On the other hand cricket will never be a metric sport. It is simply embarrassing to hear Alan MeGilvray and Lindsay Hassett writhingly describe, say, Tony Greig. crouching "about three metres from the edge ofthe wicket" --- or a ball zipping by --- "hardly a centimetre from the off slump".
And where conversion depends on the public en masse nothing good is happening at all. Just about everybody in industry is trying to use the metric system and just about everybody is hating it. Flour miller, and stockfeed packers, who converted as early as December 1972, still say that metrics are --- "a bloody nuisance" and a "hindrance" to business. The chain stores' descriptions range from "an expensive waste of time" to "you wouldn't believe it." It'd suit retailers and it'd suit the public if we went back to Imperial measures right now.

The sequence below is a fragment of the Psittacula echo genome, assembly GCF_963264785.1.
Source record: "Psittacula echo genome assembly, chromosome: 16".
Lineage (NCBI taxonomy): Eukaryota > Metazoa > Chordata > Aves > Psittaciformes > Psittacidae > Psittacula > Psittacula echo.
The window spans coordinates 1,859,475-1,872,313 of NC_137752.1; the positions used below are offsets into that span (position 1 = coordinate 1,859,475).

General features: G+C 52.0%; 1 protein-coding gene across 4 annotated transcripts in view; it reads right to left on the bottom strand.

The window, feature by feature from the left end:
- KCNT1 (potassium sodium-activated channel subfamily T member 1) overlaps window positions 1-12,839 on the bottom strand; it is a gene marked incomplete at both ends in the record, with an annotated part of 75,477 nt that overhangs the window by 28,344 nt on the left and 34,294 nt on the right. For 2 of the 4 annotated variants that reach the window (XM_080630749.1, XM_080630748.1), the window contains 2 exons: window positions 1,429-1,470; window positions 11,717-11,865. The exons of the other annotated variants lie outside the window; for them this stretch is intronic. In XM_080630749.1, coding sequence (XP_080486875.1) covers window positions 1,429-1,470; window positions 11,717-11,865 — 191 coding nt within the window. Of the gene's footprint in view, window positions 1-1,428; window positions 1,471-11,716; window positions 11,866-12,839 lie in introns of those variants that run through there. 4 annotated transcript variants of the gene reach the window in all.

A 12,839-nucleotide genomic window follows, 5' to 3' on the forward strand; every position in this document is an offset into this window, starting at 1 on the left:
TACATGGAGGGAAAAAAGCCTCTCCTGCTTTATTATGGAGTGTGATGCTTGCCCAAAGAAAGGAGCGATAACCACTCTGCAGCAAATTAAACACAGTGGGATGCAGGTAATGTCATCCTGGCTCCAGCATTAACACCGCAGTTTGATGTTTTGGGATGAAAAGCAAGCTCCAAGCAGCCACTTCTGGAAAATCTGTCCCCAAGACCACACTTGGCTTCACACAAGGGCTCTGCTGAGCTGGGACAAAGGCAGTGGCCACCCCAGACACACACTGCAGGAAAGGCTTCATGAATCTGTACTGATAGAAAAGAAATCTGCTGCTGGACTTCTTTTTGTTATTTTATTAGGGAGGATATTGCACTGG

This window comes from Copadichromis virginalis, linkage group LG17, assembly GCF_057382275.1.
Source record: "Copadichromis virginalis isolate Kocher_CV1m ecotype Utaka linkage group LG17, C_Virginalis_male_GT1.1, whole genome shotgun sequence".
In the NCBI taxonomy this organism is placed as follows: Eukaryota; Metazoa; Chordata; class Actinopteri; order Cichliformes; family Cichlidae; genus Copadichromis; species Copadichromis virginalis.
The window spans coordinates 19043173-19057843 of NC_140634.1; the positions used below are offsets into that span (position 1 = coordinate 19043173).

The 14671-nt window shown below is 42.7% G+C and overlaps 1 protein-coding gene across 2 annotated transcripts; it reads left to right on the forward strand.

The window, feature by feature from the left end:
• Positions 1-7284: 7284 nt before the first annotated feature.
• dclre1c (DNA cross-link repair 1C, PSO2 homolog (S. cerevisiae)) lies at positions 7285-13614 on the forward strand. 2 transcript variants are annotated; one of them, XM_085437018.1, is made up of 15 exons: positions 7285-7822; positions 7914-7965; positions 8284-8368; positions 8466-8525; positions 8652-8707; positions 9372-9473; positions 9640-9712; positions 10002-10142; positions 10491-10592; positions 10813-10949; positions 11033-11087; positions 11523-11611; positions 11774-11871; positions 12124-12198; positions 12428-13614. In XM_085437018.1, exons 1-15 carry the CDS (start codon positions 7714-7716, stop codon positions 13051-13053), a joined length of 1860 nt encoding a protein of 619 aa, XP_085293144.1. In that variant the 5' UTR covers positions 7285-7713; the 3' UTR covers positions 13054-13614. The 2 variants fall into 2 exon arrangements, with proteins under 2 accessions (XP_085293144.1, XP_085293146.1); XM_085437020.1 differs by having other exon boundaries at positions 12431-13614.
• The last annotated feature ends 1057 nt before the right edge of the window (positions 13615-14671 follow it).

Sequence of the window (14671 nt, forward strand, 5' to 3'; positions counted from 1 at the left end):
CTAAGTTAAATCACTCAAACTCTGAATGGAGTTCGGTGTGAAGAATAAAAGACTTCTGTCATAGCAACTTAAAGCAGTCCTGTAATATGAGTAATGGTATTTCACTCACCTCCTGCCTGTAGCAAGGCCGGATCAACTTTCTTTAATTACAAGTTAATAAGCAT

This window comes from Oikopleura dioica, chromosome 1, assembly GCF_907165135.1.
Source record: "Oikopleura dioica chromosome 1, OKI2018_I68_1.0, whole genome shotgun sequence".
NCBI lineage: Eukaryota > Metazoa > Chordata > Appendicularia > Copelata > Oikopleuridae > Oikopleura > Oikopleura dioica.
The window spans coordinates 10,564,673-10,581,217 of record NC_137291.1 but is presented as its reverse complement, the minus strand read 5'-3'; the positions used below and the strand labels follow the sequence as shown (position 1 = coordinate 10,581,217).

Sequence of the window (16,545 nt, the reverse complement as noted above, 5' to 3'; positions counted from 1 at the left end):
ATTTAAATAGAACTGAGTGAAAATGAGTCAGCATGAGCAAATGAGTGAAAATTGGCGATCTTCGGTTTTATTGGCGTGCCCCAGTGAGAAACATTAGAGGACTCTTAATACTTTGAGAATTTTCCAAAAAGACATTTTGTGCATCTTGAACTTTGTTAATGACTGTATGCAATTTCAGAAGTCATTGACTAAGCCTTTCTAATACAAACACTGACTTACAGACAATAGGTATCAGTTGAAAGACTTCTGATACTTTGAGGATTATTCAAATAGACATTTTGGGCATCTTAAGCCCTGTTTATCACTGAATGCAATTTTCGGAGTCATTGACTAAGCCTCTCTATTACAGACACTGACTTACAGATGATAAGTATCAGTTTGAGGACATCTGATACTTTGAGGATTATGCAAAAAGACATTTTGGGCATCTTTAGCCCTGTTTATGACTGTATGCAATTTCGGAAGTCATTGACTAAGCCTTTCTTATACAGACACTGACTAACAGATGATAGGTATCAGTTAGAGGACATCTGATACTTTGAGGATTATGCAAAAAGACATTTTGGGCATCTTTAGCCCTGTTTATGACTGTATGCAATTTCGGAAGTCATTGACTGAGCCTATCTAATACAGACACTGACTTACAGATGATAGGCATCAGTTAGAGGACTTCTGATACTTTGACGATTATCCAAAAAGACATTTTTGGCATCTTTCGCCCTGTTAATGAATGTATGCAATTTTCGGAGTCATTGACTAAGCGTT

It seems only fair to keep the metre-fanciers on their toes. to let them know that they're getting away with nothing.
Who, for instance, started all this rot? We may never know. The Metric Conversion Board certainly doesn't know who started it. "There was," says a spokesman, "a Senate Select Committee and it recommended metrics to the Gorton Government."
Yes, yes, yes. But who or what got the Senate Select Committee going in the first place? Well, the Weights and Measures Act established a National Standards Commission to 'advise the Minister with respect to weights and measures'." That was in 1949. but it wasn't until 1967 that the Senate Select Committee got busy with its inquiry into "the practicability of the early adoption by Australia of the metric system of weights and measures." It brooded for 18 months, then gave metrics a unanimous okay in a report upon which the Government, in its turn, brooded for two years before adopting.